The Outrage Over Rhode Island's State-Funded Coronavirus Art Is Overblown

The Outrage Over Rhode Island's State-Funded Coronavirus Art Is Overblown

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At long last, Rhode Island’s state government has art to match its coronavirus response.

On Saturday, Rhode Island Gov. Gina Raimondo (D) unveiled the Rhode Island Angel of Hope and Strength, which is intended to inspire people whose lives have been disrupted by the state’s COVID-19 outbreak and subsequent shutdowns of most economic and social life.

The image was created by Shepard Fairey—the artist behind the iconic Obama ‘Hope’ image and an alum of the Rhode Island School of Design—who said in a post on his website that he was solicited by Raimondo to produce an uplifting image that incorporated the state’s “working-class roots” and paid homage to its healthcare and public safety workers.

However, the image he produced has irked some folks in the state. As the Providence Journal reports, Rhode Island conservative social media pages were filled with comments about the image’s similarity to the iconography of totalitarian regimes. The Journal also noted criticism from the local art community who denounced Raimondo’s decision to commission a California-based artist for the work.

The Rhode Island Center for Freedom & Prosperity, a conservative think tank, issued a press release in which it drew similarities between the image and propaganda images of Soviet dictator Joseph Stalin and Adolph Hitler.

The image is “a bastardization of the Statue of Liberty wearing a communist China-type cap and tunic, in a layout reminiscent of posters supporting fascist dictatorships of the past,” reads the Center’s press release.

“Consistent with her authoritarian plans to unilaterally impose harsh dictates on businesses, employees, and individuals during our state’s recovery process, the Governor, unbelievably, is asking us to accept such an overtly anti-American symbol of repression,” said Mike Stenhouse, the Center’s CEO.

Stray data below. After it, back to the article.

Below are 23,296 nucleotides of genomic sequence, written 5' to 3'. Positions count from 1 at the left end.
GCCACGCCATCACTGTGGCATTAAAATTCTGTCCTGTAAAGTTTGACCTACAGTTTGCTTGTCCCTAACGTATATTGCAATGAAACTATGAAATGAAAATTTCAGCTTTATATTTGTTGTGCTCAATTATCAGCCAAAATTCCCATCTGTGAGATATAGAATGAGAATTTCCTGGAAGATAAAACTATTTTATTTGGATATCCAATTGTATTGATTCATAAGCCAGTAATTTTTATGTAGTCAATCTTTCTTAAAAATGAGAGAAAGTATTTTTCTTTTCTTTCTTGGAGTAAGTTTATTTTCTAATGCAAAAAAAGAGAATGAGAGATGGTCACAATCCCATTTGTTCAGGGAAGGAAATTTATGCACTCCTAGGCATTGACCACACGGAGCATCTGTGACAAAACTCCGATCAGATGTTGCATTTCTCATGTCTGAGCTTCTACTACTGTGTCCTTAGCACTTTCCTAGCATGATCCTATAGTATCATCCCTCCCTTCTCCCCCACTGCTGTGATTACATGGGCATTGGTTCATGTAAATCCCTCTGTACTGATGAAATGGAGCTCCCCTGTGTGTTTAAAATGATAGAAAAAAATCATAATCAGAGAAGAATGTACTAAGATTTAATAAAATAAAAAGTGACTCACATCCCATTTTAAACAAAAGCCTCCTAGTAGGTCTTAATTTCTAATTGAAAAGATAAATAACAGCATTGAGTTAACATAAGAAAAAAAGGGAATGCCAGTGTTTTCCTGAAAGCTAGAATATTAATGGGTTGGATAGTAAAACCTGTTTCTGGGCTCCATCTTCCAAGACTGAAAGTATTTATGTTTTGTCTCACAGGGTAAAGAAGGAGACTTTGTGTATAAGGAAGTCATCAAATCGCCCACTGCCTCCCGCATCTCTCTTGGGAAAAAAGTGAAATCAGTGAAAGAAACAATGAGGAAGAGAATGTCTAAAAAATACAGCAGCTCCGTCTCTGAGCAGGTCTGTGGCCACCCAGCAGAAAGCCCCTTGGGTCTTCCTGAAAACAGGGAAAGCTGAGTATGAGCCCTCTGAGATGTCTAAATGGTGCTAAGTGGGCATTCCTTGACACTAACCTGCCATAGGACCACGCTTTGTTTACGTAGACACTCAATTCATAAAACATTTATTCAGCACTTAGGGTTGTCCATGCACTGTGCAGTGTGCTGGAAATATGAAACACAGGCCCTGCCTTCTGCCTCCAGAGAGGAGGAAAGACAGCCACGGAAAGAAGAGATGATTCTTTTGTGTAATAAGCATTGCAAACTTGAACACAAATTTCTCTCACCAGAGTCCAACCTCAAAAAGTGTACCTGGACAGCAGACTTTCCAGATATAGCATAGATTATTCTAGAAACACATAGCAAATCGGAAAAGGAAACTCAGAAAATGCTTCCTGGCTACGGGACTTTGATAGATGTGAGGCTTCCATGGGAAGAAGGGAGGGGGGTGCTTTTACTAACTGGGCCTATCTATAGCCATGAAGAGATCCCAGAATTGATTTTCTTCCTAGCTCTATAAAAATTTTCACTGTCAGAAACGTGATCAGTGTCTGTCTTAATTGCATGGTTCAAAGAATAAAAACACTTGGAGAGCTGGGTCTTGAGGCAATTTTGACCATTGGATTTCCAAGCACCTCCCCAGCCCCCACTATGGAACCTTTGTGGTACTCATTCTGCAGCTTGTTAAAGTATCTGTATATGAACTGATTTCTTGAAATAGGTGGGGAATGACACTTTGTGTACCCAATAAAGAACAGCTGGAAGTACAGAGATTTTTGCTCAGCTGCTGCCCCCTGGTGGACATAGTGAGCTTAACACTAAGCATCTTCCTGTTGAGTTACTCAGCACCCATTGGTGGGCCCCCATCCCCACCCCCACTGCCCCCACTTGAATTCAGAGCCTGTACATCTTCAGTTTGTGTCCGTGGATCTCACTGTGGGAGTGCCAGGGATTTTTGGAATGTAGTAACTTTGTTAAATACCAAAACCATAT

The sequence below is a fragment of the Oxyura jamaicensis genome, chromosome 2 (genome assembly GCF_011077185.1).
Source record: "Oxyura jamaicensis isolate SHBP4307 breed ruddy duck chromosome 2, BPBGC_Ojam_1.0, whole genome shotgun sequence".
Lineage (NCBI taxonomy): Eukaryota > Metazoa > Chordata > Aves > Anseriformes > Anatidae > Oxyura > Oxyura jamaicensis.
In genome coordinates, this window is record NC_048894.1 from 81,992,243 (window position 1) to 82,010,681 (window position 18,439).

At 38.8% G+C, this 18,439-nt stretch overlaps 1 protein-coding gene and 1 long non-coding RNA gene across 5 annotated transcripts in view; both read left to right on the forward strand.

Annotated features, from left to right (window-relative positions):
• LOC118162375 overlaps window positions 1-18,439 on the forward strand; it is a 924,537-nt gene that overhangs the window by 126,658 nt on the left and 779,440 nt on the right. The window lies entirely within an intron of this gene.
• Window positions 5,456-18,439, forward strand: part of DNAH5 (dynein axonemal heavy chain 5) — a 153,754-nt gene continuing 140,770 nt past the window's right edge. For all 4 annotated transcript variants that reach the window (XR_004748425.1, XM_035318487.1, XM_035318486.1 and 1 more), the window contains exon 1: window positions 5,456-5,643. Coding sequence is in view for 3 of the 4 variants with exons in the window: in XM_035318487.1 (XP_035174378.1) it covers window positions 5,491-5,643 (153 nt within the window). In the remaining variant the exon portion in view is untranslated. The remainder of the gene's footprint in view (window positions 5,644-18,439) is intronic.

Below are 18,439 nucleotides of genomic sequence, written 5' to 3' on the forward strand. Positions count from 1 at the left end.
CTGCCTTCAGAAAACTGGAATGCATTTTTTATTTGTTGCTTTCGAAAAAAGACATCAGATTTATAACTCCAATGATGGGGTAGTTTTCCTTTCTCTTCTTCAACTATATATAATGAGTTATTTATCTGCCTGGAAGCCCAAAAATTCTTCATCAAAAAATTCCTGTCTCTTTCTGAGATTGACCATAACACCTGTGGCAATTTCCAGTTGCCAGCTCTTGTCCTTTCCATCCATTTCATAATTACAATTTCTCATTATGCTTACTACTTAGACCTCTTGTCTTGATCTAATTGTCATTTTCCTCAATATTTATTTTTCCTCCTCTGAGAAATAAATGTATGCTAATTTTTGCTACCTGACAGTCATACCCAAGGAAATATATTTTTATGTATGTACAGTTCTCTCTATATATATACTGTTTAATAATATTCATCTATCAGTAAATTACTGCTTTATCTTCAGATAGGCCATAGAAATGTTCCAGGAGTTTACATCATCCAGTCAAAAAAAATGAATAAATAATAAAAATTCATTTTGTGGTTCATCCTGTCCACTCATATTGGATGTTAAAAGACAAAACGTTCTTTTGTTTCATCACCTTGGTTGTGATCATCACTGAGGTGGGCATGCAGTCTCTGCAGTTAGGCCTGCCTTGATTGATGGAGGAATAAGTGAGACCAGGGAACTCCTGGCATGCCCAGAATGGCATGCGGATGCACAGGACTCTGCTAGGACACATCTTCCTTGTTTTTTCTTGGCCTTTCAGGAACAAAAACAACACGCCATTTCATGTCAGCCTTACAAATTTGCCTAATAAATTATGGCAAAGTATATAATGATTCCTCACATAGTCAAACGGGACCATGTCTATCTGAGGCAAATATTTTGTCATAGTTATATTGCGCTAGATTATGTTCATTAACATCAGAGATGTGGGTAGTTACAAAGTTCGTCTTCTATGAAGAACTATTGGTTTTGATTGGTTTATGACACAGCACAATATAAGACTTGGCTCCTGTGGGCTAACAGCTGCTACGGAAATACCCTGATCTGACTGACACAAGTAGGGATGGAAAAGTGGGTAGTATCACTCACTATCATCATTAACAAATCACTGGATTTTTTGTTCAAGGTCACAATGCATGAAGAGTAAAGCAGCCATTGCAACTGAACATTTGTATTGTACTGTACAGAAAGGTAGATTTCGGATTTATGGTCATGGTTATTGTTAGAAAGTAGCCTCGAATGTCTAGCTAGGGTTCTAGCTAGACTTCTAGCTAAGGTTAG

The Center has called for businesses to be allowed to reopen, provided appropriate social distancing measures are put in place.

Rhode Island’s coronavirus response made headlines last month when the state National Guard began going door to door looking for New Yorkers in violation of a directive requiring travelers from out of state to register with the government and self-quarantine for 14 days, a policy that drew the ire of the Rhode Island chapter of the American Civil Liberties Union.

Like many other jurisdictions across the U.S., Rhode Island has also ordered all non-essential retail businesses to close and instructed residents to stay home unless they are leaving the house to get food, medicine, gas, or are going to work. This order is currently in effect until May 8.

Given the inordinate number of restrictions placed on people’s liberties right now—many of which have lasted past their expiration date, and some of which should never have been implemented in the first place—it’s a little difficult to get worked up by the thematic choices in Rhode Island’s state-sponsored artwork.

That said, it’s hard not to see the Angel of Hope’s stark similarities to propaganda images of old. While a different picture or artist might have resulted in less controversy, the state government should probably focus its attention on finding a safe way to restore its economy.

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